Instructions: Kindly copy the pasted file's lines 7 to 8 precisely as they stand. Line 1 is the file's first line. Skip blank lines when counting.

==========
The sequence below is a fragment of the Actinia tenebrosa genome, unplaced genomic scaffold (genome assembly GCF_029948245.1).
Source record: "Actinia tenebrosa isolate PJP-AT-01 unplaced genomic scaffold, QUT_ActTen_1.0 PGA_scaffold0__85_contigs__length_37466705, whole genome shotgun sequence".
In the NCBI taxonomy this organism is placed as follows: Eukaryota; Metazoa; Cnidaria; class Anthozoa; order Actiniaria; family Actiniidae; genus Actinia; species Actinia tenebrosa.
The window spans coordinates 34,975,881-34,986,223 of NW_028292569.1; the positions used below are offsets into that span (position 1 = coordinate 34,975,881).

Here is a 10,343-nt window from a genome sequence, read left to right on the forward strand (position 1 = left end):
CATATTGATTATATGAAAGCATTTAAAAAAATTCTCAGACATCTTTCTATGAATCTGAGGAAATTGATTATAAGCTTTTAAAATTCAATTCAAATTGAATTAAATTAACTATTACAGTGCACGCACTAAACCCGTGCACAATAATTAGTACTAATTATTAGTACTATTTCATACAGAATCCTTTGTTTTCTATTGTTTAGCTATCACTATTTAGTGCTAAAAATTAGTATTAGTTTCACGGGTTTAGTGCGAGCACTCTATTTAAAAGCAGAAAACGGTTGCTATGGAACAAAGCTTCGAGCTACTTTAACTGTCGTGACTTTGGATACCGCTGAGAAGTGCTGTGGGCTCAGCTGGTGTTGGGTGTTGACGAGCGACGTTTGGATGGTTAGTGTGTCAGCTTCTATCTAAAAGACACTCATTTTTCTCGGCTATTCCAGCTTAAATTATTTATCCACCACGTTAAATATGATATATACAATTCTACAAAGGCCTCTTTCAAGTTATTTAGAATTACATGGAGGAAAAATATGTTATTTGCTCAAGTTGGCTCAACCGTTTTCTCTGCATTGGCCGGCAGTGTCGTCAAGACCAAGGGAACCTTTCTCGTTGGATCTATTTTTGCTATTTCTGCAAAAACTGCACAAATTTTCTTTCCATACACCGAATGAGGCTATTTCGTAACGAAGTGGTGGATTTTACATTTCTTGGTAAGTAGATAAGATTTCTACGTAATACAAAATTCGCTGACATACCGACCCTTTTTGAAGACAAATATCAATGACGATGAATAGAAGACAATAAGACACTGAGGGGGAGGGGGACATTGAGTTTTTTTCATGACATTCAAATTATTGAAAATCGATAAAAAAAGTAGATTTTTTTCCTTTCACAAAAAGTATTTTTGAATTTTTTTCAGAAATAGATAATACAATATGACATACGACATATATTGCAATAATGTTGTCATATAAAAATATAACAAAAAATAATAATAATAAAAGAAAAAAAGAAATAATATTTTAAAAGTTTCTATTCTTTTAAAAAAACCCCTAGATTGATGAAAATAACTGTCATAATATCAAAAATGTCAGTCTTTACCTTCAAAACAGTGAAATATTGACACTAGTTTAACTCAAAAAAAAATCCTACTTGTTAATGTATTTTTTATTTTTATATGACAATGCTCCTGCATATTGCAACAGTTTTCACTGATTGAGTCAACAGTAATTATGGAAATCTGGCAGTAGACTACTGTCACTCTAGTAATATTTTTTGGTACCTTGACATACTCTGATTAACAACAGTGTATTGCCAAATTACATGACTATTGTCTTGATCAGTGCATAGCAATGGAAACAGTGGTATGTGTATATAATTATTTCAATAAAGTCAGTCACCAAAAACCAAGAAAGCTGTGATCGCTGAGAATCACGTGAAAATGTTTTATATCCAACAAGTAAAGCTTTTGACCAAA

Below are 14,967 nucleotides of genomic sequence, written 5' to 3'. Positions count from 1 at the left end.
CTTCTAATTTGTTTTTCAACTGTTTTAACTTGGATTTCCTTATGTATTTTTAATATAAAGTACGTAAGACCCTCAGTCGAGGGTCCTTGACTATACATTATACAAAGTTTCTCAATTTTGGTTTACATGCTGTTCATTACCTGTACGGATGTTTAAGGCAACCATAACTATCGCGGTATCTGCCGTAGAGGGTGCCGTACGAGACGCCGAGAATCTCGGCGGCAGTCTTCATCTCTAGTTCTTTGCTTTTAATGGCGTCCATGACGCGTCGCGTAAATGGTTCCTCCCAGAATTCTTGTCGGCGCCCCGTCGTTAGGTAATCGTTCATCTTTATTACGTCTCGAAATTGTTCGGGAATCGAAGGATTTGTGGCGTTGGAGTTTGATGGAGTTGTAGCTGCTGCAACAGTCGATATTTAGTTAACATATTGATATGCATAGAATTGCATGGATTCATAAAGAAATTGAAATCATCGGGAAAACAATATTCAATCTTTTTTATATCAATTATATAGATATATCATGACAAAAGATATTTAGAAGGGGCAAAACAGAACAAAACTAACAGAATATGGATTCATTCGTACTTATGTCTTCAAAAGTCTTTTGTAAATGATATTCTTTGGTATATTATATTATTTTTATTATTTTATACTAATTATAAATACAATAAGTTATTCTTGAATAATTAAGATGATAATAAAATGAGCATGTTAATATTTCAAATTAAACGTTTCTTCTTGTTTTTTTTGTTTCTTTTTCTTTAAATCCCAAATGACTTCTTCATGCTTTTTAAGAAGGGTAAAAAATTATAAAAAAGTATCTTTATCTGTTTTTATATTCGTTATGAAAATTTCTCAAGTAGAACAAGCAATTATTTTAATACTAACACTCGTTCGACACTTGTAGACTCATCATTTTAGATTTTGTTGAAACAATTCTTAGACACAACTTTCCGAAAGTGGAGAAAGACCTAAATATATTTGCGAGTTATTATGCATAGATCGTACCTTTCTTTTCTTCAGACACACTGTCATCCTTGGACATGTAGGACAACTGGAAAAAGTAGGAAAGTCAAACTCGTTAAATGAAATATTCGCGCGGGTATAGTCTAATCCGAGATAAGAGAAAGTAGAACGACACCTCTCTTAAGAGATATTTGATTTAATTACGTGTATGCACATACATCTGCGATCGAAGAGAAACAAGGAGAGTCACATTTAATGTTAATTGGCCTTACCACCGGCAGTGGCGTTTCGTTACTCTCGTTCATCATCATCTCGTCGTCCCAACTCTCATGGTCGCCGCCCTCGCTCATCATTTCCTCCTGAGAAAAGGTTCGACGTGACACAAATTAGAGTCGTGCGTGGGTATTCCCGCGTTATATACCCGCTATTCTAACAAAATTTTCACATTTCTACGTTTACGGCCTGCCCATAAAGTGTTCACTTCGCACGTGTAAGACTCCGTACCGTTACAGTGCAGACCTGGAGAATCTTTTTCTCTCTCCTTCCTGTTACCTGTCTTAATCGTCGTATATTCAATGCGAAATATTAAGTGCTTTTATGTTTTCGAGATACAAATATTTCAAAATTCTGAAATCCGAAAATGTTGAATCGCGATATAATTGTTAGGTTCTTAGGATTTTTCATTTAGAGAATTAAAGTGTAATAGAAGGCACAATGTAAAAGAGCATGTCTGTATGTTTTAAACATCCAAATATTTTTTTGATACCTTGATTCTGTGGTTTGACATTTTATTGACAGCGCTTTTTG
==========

Below are 14,967 nucleotides of genomic sequence, written 5' to 3'. Positions count from 1 at the left end.
CTTCTAATTTGTTTTTCAACTGTTTTAACTTGGATTTCCTTATGTATTTTTAATATAAAGTACGTAAGACCCTCAGTCGAGGGTCCTTGACTATACATTATACAAAGTTTCTCAATTTTGGTTTACATGCTGTTCATTACCTGTACGGATGTTTAAGGCAACCATAACTATCGCGGTATCTGCCGTAGAGGGTGCCGTACGAGACGCCGAGAATCTCGGCGGCAGTCTTCATCTCTAGTTCTTTGCTTTTAATGGCGTCCATGACGCGTCGCGTAAATGGTTCCTCCCAGAATTCTTGTCGGCGCCCCGTCGTTAGGTAATCGTTCATCTTTATTACGTCTCGAAATTGTTCGGGAATCGAAGGATTTGTGGCGTTGGAGTTTGATGGAGTTGTAGCTGCTGCAACAGTCGATATTTAGTTAACATATTGATATGCATAGAATTGCATGGATTCATAAAGAAATTGAAATCATCGGGAAAACAATATTCAATCTTTTTTATATCAATTATATAGATATATCATGACAAAAGATATTTAGAAGGGGCAAAACAGAACAAAACTAACAGAATATGGATTCATTCGTACTTATGTCTTCAAAAGTCTTTTGTAAATGATATTCTTTGGTATATTATATTATTTTTATTATTTTATACTAATTATAAATACAATAAGTTATTCTTGAATAATTAAGATGATAATAAAATGAGCATGTTAATATTTCAAATTAAACGTTTCTTCTTGTTTTTTTTGTTTCTTTTTCTTTAAATCCCAAATGACTTCTTCATGCTTTTTAAGAAGGGTAAAAAATTATAAAAAAGTATCTTTATCTGTTTTTATATTCGTTATGAAAATTTCTCAAGTAGAACAAGCAATTATTTTAATACTAACACTCGTTCGACACTTGTAGACTCATCATTTTAGATTTTGTTGAAACAATTCTTAGACACAACTTTCCGAAAGTGGAGAAAGACCTAAATATATTTGCGAGTTATTATGCATAGATCGTACCTTTCTTTTCTTCAGACACACTGTCATCCTTGGACATGTAGGACAACTGGAAAAAGTAGGAAAGTCAAACTCGTTAAATGAAATATTCGCGCGGGTATAGTCTAATCCGAGATAAGAGAAAGTAGAACGACACCTCTCTTAAGAGATATTTGATTTAATTACGTGTATGCACATACATCTGCGATCGAAGAGAAACAAGGAGAGTCACATTTAATGTTAATTGGCCTTACCACCGGCAGTGGCGTTTCGTTACTCTCGTTCATCATCATCTCGTCGTCCCAACTCTCATGGTCGCCGCCCTCGCTCATCATTTCCTCCTGAGAAAAGGTTCGACGTGACACAAATTAGAGTCGTGCGTGGGTATTCCCGCGTTATATACCCGCTATTCTAACAAAATTTTCACATTTCTACGTTTACGGCCTGCCCATAAAGTGTTCACTTCGCACGTGTAAGACTCCGTACCGTTACAGTGCAGACCTGGAGAATCTTTTTCTCTCTCCTTCCTGTTACCTGTCTTAATCGTCGTATATTCAATGCGAAATATTAAGTGCTTTTATGTTTTCGAGATACAAATATTTCAAAATTCTGAAATCCGAAAATGTTGAATCGCGATATAATTGTTAGGTTCTTAGGATTTTTCATTTAGAGAATTAAAGTGTAATAGAAGGCACAATGTAAAAGAGCATGTCTGTATGTTTTAAACATCCAAATATTTTTTTGATACCTTGATTCTGTGGTTTGACATTTTATTGACAGCGCTTTTTG